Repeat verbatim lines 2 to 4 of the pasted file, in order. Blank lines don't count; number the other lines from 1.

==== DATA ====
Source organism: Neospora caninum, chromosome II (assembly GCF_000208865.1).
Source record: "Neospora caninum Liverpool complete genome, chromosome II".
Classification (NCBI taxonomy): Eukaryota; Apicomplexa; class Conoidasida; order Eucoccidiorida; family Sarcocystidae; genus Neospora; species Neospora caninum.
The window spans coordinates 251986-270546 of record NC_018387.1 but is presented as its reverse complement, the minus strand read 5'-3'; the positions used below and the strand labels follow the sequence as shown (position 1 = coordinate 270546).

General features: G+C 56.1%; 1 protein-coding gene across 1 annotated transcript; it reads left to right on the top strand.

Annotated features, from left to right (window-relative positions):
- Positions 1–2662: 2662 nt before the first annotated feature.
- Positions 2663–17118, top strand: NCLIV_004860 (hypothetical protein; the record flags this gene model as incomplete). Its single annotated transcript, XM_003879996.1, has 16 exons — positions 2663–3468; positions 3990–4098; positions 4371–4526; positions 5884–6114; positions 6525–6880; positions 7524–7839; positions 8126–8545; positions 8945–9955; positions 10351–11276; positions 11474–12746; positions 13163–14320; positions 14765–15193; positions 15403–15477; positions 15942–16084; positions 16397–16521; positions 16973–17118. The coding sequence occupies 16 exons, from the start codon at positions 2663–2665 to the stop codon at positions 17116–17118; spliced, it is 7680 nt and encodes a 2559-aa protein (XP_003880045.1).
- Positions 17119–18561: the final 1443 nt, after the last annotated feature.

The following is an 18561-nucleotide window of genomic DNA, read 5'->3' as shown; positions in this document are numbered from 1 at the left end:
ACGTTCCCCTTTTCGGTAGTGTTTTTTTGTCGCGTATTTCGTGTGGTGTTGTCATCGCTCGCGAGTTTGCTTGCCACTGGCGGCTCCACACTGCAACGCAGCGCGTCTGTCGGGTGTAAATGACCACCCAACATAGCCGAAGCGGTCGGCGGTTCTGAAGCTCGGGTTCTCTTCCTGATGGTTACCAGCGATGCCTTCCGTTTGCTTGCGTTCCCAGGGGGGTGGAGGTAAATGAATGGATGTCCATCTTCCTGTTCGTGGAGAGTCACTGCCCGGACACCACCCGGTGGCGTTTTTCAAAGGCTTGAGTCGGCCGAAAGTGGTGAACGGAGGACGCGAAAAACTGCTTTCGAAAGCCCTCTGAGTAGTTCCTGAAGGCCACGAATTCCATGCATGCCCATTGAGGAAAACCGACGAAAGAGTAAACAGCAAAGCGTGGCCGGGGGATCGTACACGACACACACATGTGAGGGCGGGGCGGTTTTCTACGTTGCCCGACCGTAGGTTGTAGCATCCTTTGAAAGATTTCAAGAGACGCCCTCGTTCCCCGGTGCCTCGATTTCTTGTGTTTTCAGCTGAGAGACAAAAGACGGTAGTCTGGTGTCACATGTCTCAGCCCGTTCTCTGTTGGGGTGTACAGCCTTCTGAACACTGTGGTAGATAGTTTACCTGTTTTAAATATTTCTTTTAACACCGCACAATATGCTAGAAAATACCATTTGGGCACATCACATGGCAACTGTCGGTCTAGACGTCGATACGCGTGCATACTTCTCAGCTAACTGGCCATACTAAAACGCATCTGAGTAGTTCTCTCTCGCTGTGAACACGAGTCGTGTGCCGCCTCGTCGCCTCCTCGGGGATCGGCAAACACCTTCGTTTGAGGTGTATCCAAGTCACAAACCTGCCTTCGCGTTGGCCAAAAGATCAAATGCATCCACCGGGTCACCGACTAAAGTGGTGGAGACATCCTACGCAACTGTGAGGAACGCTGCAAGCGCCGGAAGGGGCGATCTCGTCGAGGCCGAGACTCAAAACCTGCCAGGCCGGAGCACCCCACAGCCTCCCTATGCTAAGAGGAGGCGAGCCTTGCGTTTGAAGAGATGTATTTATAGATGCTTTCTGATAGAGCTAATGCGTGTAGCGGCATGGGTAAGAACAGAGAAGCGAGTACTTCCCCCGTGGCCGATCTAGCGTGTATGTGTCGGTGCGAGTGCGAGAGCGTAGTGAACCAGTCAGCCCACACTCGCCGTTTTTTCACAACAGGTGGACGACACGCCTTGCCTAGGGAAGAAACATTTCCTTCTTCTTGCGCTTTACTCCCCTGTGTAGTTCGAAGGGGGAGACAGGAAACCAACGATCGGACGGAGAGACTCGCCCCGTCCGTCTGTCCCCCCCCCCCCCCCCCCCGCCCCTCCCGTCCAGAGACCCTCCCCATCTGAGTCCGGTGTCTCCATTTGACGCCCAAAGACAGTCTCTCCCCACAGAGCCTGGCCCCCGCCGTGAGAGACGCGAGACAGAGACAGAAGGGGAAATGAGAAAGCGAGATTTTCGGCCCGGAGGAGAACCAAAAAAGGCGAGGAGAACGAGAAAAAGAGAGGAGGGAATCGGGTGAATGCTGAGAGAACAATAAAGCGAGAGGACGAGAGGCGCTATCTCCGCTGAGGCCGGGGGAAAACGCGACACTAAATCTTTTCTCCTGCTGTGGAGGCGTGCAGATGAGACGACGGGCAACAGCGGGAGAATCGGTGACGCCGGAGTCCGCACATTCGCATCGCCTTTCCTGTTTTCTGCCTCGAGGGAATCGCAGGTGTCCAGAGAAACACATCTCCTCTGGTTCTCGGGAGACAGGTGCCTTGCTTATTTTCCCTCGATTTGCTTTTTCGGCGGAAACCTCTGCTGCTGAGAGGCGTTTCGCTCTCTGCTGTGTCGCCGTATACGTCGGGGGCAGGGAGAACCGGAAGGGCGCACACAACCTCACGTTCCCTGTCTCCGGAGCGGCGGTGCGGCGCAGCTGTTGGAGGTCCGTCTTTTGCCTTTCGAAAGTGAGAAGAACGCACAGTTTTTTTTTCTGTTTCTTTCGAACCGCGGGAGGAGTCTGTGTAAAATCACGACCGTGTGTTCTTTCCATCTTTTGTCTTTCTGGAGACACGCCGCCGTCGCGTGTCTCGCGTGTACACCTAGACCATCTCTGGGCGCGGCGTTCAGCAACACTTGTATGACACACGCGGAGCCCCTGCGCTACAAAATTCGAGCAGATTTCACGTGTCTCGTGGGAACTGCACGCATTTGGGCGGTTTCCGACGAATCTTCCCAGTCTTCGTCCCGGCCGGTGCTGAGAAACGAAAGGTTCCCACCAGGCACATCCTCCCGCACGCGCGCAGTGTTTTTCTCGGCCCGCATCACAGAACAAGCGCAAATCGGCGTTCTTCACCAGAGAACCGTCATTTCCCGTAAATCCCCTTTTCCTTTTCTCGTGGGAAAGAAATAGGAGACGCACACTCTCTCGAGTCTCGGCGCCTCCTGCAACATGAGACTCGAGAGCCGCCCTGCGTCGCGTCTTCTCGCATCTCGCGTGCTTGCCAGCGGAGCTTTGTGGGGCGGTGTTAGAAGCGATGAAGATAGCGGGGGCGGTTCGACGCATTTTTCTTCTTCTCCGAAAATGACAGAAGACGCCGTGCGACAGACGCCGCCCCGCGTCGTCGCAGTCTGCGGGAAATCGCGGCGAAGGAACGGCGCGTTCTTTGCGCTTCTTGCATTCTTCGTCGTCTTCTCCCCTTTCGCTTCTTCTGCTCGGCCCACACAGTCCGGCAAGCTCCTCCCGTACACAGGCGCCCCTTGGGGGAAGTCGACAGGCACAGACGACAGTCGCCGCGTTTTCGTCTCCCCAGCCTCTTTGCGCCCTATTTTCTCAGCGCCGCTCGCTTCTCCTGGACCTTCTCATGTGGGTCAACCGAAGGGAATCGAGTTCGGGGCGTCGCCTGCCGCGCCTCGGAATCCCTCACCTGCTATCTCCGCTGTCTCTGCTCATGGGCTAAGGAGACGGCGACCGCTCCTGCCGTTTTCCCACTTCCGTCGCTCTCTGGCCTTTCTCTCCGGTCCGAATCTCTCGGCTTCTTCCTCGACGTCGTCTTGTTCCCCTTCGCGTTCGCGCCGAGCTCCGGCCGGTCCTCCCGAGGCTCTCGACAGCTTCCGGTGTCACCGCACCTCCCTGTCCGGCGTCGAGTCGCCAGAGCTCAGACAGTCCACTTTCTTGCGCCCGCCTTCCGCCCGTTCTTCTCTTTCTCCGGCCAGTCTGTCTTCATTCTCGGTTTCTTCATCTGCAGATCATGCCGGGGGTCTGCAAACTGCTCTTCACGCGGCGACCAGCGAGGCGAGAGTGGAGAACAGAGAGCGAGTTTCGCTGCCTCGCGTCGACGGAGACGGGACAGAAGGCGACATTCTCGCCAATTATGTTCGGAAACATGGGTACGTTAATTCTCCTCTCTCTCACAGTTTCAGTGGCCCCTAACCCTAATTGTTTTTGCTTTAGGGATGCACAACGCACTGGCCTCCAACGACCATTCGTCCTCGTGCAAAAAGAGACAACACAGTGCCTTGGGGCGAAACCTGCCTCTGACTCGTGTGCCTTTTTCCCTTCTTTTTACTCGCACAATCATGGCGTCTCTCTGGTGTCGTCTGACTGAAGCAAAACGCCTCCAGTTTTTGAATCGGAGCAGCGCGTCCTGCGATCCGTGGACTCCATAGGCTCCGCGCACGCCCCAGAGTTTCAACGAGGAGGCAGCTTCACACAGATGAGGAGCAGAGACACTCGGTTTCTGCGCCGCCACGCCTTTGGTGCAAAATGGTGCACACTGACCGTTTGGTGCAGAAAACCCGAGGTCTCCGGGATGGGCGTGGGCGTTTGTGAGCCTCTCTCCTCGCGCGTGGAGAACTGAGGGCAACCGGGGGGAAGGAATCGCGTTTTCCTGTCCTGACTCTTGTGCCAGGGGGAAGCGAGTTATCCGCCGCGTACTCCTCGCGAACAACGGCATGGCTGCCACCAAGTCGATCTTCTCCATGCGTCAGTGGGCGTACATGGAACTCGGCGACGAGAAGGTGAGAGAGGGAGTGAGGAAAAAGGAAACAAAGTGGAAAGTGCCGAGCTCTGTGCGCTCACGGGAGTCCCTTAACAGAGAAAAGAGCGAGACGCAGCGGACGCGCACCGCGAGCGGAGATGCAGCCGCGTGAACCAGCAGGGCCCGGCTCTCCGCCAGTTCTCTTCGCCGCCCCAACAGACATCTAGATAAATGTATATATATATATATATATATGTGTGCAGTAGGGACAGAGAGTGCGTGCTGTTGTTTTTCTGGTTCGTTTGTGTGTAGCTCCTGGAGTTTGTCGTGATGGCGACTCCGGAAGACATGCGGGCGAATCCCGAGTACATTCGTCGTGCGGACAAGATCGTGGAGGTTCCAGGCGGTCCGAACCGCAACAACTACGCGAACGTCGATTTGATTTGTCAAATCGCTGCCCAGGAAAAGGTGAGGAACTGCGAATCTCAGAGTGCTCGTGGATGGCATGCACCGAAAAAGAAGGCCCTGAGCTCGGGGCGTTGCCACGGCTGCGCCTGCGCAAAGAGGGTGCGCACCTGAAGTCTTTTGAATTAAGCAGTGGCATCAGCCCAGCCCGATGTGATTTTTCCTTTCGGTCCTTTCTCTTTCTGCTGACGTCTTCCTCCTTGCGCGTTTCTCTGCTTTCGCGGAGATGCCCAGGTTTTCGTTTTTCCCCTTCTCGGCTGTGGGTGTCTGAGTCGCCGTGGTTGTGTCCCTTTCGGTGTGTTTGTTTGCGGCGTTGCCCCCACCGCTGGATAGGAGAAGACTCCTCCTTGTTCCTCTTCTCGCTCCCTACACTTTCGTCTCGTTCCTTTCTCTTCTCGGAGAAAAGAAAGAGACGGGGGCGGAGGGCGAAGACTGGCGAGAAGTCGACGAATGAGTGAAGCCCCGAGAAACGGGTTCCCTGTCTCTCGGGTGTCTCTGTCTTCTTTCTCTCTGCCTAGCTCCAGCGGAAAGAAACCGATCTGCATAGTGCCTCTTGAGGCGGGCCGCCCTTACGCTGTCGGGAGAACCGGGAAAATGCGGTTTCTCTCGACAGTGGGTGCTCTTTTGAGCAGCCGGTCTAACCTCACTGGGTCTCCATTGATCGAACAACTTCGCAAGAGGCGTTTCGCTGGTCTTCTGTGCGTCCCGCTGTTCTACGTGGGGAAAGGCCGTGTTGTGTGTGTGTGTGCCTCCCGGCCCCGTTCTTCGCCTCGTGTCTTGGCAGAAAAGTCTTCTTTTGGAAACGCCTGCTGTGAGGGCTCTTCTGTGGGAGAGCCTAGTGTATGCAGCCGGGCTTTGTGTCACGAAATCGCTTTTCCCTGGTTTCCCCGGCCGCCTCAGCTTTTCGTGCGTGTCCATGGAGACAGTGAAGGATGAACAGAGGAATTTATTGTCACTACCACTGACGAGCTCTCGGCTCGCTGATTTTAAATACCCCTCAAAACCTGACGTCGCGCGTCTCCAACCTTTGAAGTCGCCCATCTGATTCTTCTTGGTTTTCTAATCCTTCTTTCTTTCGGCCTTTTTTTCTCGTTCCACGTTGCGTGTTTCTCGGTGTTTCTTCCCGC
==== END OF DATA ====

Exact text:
Source record: "Neospora caninum Liverpool complete genome, chromosome II".
Classification (NCBI taxonomy): Eukaryota; Apicomplexa; class Conoidasida; order Eucoccidiorida; family Sarcocystidae; genus Neospora; species Neospora caninum.
The window spans coordinates 251986-270546 of record NC_018387.1 but is presented as its reverse complement, the minus strand read 5'-3'; the positions used below and the strand labels follow the sequence as shown (position 1 = coordinate 270546).